Book publishing. And everything else.

Archive for the tag “Bowker”

A thought on identifiers and books

In mid-March of 2006, NISO convened a roundtable of experts and thought leaders in digital resources, at the National Library of Medicine in Bethesda, Maryland. The goal of this meeting was to establish some consensus around the use of identifiers for text, video, music, and other media in the digital realm. In breakout discussions, three characteristics of an identifier were ultimately defined: granularity, semantic opacity, and persistence.

The granularity of an identifier refers to precisely what it identifies. An ISBN, for example, identifies a stand-alone, trade-able publication (a book or a chapter). It does not identify an illustration, a diagram, a bibliography. The publication is the extent of the ISBN’s granularity. Other identifiers (such as the DOI) can identify components of publications.

Semantic opacity refers to the degree to which the identifier is a “dumb number” – a random string of numbers that carries no intelligence. The ISBN is only partly a dumb number – it begins with 978 or 979, which indicate that the thing being identified is in the book supply chain; it then has a publisher prefix. The string following the publisher prefix is semantically opaque, and the ISBN ends in a check-digit that validates the number.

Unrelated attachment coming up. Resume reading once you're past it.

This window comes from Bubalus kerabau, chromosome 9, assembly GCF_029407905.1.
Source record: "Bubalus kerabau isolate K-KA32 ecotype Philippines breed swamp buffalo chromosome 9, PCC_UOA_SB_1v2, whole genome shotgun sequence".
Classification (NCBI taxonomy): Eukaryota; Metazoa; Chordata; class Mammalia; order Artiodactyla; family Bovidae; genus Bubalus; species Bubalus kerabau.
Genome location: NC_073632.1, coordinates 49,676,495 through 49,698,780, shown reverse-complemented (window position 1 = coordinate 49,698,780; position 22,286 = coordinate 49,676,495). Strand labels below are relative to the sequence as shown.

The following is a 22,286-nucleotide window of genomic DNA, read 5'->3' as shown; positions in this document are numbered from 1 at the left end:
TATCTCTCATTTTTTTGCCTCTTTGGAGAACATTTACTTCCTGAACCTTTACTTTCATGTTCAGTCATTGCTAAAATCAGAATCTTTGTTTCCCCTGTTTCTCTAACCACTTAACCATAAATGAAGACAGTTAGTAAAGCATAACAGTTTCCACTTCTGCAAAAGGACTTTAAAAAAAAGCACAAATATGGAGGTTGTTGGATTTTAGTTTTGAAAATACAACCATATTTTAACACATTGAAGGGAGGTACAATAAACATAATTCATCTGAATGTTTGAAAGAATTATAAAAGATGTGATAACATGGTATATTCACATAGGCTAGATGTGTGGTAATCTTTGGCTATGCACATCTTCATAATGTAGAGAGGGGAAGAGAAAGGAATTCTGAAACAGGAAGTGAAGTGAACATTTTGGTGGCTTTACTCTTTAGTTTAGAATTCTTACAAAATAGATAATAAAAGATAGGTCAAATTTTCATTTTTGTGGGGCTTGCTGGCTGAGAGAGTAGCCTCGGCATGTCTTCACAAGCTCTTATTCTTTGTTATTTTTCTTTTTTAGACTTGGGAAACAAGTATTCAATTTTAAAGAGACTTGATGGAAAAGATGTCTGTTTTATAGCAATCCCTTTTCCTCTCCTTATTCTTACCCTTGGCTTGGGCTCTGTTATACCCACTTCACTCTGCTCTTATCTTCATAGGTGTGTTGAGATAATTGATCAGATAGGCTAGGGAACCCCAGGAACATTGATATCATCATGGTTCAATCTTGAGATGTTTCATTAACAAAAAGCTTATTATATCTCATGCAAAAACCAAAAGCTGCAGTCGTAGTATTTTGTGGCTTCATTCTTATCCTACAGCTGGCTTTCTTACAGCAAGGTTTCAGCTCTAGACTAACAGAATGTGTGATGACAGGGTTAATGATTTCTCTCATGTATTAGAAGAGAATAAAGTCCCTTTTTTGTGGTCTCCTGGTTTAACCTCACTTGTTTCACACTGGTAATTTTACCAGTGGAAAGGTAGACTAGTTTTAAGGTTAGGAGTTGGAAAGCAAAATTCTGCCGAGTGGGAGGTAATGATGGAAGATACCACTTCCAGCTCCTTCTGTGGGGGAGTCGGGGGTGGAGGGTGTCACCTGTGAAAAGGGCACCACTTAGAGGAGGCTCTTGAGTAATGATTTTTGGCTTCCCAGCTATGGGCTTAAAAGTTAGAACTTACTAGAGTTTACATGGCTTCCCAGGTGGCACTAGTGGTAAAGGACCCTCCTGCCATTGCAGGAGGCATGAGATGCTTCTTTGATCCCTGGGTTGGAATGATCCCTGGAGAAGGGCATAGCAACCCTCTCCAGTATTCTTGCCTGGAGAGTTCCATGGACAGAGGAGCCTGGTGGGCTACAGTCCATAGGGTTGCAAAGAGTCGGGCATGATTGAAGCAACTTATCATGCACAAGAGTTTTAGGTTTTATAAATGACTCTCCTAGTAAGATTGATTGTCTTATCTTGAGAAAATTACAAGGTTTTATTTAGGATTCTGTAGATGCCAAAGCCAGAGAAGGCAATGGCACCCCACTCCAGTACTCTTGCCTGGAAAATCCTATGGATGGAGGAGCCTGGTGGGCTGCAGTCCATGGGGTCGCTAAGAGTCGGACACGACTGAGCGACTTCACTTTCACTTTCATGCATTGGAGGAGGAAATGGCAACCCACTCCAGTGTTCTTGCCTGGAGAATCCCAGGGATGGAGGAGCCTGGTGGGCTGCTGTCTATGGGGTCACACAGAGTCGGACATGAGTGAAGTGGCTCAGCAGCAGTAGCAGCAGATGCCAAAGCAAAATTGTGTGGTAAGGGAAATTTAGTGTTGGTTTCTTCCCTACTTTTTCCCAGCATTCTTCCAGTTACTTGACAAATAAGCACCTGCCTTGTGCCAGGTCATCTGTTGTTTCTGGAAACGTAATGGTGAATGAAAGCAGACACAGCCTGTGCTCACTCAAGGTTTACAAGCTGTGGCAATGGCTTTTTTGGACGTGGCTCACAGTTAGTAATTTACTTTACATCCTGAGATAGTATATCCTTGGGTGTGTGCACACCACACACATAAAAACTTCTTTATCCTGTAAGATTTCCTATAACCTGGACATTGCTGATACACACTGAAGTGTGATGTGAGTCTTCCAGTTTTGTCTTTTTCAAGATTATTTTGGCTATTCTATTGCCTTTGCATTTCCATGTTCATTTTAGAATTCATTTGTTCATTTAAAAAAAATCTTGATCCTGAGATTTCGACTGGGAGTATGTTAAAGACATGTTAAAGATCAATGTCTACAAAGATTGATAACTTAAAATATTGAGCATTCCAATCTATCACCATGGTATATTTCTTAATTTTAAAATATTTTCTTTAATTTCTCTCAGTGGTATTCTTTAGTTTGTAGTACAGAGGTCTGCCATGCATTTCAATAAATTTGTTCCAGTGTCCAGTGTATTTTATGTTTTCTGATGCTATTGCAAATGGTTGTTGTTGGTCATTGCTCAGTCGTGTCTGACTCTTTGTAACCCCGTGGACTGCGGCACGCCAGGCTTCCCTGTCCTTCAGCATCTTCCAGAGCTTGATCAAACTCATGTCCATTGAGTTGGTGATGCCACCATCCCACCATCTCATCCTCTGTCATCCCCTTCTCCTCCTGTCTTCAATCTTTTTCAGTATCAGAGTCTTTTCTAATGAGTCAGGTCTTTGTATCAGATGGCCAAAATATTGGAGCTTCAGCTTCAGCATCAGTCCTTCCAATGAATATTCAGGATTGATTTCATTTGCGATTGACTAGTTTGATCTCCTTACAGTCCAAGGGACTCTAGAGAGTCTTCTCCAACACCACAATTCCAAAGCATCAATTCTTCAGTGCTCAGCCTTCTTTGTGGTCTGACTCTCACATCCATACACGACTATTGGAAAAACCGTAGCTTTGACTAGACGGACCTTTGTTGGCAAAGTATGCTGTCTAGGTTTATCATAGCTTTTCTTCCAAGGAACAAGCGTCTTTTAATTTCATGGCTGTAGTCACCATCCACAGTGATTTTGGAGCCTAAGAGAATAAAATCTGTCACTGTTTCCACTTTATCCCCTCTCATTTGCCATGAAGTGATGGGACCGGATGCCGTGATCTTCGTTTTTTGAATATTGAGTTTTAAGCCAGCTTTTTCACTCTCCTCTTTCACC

Persistence refers to how long the relationship between the identifier and the object will last. Identifiers on shipping containers, for example, do not need to be persistent after the container has been unloaded and its contents dispersed. Identifiers on books need to be persistent for a much longer period of time, as information about a book can be created long after the book itself has gone out of distribution.

Essentially, all an identifier does is say, “This thing is not that thing.” It doesn’t say what the thing is, or offer any insight about any of the thing’s characteristics. An identifier expresses uniqueness. And that’s all it expresses.

Search is not complicated; it’s just hard